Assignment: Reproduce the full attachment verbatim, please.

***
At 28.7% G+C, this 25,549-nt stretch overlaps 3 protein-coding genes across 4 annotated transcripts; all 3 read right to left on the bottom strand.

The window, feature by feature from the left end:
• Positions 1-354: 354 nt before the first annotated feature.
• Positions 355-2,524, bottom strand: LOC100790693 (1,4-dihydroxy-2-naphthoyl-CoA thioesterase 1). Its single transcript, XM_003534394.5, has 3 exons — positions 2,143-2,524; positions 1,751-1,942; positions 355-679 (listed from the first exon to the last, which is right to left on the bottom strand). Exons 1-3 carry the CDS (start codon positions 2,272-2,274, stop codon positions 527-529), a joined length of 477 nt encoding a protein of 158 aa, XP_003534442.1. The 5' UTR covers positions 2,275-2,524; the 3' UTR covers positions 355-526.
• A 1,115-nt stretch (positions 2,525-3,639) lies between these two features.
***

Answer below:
At 28.7% G+C, this 25,549-nt stretch overlaps 3 protein-coding genes across 4 annotated transcripts; all 3 read right to left on the bottom strand.

The window, feature by feature from the left end:
• Positions 1-354: 354 nt before the first annotated feature.
• Positions 355-2,524, bottom strand: LOC100790693 (1,4-dihydroxy-2-naphthoyl-CoA thioesterase 1). Its single transcript, XM_003534394.5, has 3 exons — positions 2,143-2,524; positions 1,751-1,942; positions 355-679 (listed from the first exon to the last, which is right to left on the bottom strand). Exons 1-3 carry the CDS (start codon positions 2,272-2,274, stop codon positions 527-529), a joined length of 477 nt encoding a protein of 158 aa, XP_003534442.1. The 5' UTR covers positions 2,275-2,524; the 3' UTR covers positions 355-526.
• A 1,115-nt stretch (positions 2,525-3,639) lies between these two features.